When you find the home you like…don’t hesitate. It could be gone the next day. Make an offer, consider shortening any and all contingencies, and be prepared to go back and forth on price and terms. Don’t take it personally! Every buyer wants a good deal, and every seller wants top dollar. It will get heated.

If you don’t get the property, don’t dwell on it. There will be more opportunity…I promise. Move on. If you do get the property…well that’s another blog post altogether.

Don’t get discouraged by my stories of multiple offers, cash buyers, and an ultra-competitive market. As much as those stories are happening, there are also many more stories of Stalefish homes finally being sold after many, many months on the market. There are foreclosures (good luck with those), short sales, and many off market opportunities. You just gotta know where to look, have patience, money, and determination. Your property is out there. Don’t give up based on a few blog posts about a hot, hot market. And definitely don’t give up before you start.

Four buyers in four days, and 121 Beulah. How did it end. [theFrontSteps]
Factoring weather when buying a home in San Francisco is anything but simple. [theFrontSteps]
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5 thoughts on “Buying San Francisco Real Estate Is As Easy As…Not Giving Up Before You Start!

  1. Wow. Spoken like a true Used House Salesperson.

    The SF market still has several years of declines ahead of it… the only way anyone will be able to avoid being stuck with an under-water mortgage, locked in until the market rebounds in 10 to 20 years or they go bankrupt from the inability to move where the jobs are, is to (as you patronizingly put it) give up before they start.

    As for the idea that people should pay 6% of the price to someone who’s livelihood depends on jacking up those prices as much as they can — please. There’s a reason I call them “Used House Salespeople”.

    Good luck folks!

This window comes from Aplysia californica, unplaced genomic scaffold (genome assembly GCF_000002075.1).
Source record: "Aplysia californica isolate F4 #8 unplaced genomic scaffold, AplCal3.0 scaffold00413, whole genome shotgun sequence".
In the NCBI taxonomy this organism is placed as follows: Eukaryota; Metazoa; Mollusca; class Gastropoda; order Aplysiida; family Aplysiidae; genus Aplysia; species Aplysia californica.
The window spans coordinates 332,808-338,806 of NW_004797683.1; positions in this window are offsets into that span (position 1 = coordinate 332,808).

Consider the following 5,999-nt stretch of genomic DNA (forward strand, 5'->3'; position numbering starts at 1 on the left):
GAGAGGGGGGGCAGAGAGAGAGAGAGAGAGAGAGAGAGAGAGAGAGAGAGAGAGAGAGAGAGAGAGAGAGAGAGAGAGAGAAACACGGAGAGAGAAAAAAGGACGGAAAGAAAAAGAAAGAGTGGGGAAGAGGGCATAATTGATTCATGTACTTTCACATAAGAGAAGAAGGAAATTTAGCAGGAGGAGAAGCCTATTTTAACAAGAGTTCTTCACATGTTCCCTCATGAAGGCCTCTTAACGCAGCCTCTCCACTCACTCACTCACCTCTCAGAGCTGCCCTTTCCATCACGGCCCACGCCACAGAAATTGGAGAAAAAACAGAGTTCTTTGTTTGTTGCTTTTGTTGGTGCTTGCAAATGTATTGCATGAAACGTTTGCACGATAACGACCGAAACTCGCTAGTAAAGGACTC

2. Alex,

    I do believe the economy has roared back, largely due to all these Bay Area IPOs, however, I’m still SHOCKED it costs 5% to sell a house in SF! It’s been so long since the top of the market, don’t you think if the commission rate dropped to 2% there would be way more transactions?

    Paying $120,000 in commissions to sell a $2 mil house is obscene.

    In this “hot” market, do you recommend underpricing the home to get in buyers, or pricing where you would honestly sell?



    1. Sam,

      Five percent is the going rate (sometimes I still get six). It’s the cost of doing business, and we earn it. Every…single…penny.

      No, I don’t think there would be more transactions with lower commissions.

      If your home is in a good area, and likely to have multiple buyers interested, I recommend pricing slightly below where you think it should trade. Then you need to accept the risk that you may not get over asking, and live with it. Otherwise, price exactly where you want to sell and hope for the best.

  3. Interesting post and comments. Sam, I don’t know what you do as a profession, but have you voluntarily taking a 60% pay cut for the same amount of work? Although from your perspective, paying $120K to sell a $2M property may seem ‘obscene’, how much do you think is the net pay for the listing agent, provided that a cooperating broker represents the buyer (particularly as high-end listings have a much higher cost of marketing)?

    As in most things in life, you get what you pay for.